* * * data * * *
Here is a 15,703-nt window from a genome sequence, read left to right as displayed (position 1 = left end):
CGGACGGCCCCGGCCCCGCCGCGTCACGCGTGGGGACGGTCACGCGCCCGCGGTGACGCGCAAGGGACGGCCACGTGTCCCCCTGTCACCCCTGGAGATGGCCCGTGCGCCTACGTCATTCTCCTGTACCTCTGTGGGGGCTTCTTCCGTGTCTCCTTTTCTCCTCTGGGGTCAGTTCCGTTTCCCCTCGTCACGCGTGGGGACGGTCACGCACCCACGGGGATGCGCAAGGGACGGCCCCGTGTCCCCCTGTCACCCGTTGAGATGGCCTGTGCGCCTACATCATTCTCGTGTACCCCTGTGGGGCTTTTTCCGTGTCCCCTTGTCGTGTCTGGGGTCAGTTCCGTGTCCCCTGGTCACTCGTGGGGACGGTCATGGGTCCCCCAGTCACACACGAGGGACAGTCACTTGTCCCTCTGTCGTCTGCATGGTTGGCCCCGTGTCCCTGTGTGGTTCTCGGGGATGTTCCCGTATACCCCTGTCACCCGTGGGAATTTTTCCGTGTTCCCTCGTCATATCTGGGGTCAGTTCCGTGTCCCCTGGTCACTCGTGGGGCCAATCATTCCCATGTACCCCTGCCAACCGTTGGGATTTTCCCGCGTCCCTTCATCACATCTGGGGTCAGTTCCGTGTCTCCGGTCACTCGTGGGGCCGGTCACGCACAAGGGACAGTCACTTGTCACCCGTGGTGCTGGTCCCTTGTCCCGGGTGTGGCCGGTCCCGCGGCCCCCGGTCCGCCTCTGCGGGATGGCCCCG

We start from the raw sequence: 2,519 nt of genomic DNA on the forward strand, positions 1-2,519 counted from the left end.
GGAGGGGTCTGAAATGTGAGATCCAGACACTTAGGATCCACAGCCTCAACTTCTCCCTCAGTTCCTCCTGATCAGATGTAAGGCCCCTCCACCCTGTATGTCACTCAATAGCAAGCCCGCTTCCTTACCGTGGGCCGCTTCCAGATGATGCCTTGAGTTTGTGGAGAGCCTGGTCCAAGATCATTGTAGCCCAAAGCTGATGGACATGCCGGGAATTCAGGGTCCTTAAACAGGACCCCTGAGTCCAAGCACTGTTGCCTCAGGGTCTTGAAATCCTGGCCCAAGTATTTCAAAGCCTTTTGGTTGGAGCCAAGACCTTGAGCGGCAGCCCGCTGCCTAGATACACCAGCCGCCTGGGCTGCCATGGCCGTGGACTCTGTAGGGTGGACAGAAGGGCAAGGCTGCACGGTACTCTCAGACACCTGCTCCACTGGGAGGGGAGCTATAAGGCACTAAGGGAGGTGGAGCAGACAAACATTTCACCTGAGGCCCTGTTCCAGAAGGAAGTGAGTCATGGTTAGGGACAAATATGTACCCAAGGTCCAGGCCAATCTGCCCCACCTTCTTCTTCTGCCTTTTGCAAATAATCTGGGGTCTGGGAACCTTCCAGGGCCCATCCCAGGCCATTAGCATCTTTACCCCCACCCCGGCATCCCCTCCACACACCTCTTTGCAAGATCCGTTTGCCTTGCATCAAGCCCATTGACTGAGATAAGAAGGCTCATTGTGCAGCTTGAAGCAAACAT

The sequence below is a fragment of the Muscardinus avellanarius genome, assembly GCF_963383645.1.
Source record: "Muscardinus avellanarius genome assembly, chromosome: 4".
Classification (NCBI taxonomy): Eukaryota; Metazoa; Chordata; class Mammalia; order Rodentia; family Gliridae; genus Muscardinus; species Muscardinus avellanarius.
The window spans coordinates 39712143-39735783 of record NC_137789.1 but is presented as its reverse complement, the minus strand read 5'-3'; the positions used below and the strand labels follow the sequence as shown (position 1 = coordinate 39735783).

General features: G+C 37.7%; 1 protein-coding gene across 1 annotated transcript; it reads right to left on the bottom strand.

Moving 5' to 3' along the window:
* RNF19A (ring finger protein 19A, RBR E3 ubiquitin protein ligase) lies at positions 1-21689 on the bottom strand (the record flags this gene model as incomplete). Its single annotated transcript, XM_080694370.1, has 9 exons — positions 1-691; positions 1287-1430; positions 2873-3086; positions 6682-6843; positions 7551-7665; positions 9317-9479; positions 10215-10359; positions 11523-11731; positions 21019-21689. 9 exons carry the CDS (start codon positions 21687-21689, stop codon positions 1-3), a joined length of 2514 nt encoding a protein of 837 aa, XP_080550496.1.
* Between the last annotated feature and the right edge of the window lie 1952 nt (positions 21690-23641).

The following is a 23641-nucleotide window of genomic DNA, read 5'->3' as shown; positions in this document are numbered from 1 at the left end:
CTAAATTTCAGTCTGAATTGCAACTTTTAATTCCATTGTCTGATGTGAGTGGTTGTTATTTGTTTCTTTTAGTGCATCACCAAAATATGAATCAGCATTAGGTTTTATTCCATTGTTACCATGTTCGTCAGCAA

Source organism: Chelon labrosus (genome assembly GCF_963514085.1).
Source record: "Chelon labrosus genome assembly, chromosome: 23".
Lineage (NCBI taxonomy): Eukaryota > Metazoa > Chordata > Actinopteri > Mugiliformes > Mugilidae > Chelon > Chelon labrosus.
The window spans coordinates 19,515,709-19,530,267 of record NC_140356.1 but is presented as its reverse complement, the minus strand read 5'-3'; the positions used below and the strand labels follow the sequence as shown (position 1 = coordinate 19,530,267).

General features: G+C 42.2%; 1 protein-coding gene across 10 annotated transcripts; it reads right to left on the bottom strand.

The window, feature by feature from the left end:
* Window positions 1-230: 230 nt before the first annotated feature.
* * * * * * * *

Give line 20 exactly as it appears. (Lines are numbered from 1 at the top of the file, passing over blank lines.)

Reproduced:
The window, feature by feature from the left end: